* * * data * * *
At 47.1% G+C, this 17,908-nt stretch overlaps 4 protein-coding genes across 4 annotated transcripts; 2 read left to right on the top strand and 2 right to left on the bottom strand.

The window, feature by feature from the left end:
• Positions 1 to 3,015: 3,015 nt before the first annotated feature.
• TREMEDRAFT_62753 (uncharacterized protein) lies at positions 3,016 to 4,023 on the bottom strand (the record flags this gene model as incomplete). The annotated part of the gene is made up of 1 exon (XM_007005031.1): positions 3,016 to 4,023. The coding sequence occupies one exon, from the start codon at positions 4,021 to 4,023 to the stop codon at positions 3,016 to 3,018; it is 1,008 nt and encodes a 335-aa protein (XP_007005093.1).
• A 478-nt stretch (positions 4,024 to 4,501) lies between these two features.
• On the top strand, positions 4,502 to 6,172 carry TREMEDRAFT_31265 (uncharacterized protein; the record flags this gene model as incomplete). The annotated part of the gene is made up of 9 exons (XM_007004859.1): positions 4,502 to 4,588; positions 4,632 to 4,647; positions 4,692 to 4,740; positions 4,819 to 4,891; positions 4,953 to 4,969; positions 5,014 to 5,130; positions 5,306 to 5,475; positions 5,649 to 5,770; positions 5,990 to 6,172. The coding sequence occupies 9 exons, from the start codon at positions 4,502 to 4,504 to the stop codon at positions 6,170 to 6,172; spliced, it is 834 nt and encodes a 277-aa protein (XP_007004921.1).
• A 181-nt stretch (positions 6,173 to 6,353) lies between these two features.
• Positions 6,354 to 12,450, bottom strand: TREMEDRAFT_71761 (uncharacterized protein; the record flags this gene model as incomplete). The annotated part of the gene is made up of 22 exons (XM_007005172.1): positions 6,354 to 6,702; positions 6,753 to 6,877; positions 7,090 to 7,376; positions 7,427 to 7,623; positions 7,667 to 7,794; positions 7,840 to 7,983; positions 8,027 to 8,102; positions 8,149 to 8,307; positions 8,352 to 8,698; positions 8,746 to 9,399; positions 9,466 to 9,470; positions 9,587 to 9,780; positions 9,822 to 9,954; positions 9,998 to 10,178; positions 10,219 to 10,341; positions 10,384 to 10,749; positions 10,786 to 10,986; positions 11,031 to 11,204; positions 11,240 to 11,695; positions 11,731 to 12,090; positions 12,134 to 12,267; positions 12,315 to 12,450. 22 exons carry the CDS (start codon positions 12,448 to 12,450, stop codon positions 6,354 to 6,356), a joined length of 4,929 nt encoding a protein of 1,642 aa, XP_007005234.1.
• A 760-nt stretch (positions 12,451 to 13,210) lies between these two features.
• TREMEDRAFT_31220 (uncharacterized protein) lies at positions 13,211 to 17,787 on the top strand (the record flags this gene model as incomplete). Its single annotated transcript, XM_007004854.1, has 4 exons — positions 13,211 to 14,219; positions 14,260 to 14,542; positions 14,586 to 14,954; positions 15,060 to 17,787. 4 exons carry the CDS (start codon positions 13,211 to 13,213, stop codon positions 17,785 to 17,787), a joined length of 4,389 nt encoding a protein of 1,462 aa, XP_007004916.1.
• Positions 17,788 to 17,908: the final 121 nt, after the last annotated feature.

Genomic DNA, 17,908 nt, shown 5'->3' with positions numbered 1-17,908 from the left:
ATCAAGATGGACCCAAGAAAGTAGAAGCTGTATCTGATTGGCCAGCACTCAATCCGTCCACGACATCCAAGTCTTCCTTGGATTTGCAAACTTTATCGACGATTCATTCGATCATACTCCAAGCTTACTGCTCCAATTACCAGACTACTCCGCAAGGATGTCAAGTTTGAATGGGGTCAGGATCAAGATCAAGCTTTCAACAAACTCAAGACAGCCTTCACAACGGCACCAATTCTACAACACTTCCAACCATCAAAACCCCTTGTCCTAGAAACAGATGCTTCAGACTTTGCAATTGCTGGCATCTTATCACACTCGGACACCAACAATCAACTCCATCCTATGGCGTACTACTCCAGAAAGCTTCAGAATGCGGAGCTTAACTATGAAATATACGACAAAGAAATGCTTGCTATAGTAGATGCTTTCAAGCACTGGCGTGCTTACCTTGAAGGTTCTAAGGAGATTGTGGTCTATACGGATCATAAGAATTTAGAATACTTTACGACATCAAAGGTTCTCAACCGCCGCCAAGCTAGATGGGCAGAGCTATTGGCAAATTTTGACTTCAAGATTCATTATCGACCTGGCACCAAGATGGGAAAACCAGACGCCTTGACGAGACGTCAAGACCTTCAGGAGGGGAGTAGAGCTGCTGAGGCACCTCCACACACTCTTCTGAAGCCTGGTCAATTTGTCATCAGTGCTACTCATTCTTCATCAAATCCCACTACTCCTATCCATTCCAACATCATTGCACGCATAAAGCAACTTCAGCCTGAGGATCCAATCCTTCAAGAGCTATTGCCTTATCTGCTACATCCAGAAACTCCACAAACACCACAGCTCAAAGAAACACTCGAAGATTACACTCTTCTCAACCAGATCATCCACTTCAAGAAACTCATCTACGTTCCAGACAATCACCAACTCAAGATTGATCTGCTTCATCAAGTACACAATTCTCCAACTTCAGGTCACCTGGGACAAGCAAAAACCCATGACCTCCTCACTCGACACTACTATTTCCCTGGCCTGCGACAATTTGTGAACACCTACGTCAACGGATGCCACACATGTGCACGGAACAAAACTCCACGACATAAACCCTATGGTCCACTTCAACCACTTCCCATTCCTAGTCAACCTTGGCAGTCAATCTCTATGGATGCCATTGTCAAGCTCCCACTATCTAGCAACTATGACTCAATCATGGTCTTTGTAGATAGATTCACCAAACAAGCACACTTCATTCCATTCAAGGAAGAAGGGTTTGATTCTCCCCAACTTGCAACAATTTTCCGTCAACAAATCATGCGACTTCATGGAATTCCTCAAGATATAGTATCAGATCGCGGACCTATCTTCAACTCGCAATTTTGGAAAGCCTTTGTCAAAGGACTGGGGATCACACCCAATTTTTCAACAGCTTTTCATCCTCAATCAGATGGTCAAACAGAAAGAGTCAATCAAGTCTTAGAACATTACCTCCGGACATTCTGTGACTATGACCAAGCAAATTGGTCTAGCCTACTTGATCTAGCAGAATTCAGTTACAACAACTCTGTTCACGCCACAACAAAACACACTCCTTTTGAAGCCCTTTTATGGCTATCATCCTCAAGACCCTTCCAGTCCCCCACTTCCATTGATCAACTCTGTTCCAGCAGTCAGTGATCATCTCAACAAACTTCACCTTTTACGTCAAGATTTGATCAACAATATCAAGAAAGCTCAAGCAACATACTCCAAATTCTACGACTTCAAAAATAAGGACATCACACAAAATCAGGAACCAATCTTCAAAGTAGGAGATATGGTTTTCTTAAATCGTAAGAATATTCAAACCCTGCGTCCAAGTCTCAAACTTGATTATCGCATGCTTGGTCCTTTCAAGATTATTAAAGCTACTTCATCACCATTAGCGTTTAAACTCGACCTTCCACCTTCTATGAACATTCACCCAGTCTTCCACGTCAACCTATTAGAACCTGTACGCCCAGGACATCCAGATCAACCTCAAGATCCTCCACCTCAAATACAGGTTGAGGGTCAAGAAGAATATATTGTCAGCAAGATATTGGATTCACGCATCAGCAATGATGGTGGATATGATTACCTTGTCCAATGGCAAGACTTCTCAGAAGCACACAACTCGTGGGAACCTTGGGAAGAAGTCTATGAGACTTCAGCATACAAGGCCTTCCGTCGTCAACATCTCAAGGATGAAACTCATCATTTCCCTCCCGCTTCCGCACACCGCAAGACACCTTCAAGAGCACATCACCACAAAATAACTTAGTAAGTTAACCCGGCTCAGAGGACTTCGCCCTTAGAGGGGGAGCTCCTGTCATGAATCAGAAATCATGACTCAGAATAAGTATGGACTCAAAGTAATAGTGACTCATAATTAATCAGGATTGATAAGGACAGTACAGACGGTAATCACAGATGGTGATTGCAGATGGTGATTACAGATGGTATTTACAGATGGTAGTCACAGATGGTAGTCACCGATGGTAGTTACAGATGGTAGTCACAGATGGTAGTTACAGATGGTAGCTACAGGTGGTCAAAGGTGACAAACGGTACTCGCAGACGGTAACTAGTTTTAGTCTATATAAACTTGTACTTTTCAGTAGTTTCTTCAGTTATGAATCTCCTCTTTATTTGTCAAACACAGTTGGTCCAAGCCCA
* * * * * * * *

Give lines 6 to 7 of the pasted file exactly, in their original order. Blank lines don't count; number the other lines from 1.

• On the top strand, positions 4,502 to 6,172 carry TREMEDRAFT_31265 (uncharacterized protein; the record flags this gene model as incomplete). The annotated part of the gene is made up of 9 exons (XM_007004859.1): positions 4,502 to 4,588; positions 4,632 to 4,647; positions 4,692 to 4,740; positions 4,819 to 4,891; positions 4,953 to 4,969; positions 5,014 to 5,130; positions 5,306 to 5,475; positions 5,649 to 5,770; positions 5,990 to 6,172. The coding sequence occupies 9 exons, from the start codon at positions 4,502 to 4,504 to the stop codon at positions 6,170 to 6,172; spliced, it is 834 nt and encodes a 277-aa protein (XP_007004921.1).
• A 181-nt stretch (positions 6,173 to 6,353) lies between these two features.